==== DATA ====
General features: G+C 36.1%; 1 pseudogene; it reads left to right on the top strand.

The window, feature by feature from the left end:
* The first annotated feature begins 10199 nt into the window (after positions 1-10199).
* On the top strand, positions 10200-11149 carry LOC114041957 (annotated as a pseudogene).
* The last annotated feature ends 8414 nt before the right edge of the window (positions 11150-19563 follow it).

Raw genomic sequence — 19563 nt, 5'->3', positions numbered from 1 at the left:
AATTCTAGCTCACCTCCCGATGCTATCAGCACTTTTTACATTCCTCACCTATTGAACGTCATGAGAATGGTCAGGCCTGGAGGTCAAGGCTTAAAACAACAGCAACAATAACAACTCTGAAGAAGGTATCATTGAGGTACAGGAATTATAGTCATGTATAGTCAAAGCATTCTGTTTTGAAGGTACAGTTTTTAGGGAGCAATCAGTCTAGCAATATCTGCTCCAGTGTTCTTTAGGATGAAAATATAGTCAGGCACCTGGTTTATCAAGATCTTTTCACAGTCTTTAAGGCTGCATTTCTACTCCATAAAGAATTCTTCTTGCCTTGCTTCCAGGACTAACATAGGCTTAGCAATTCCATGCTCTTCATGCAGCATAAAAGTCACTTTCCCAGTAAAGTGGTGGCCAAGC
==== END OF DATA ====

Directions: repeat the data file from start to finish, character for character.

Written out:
General features: G+C 36.1%; 1 pseudogene; it reads left to right on the top strand.

The window, feature by feature from the left end:
* The first annotated feature begins 10199 nt into the window (after positions 1-10199).
* On the top strand, positions 10200-11149 carry LOC114041957 (annotated as a pseudogene).
* The last annotated feature ends 8414 nt before the right edge of the window (positions 11150-19563 follow it).

Raw genomic sequence — 19563 nt, 5'->3', positions numbered from 1 at the left:
AATTCTAGCTCACCTCCCGATGCTATCAGCACTTTTTACATTCCTCACCTATTGAACGTCATGAGAATGGTCAGGCCTGGAGGTCAAGGCTTAAAACAACAGCAACAATAACAACTCTGAAGAAGGTATCATTGAGGTACAGGAATTATAGTCATGTATAGTCAAAGCATTCTGTTTTGAAGGTACAGTTTTTAGGGAGCAATCAGTCTAGCAATATCTGCTCCAGTGTTCTTTAGGATGAAAATATAGTCAGGCACCTGGTTTATCAAGATCTTTTCACAGTCTTTAAGGCTGCATTTCTACTCCATAAAGAATTCTTCTTGCCTTGCTTCCAGGACTAACATAGGCTTAGCAATTCCATGCTCTTCATGCAGCATAAAAGTCACTTTCCCAGTAAAGTGGTGGCCAAGC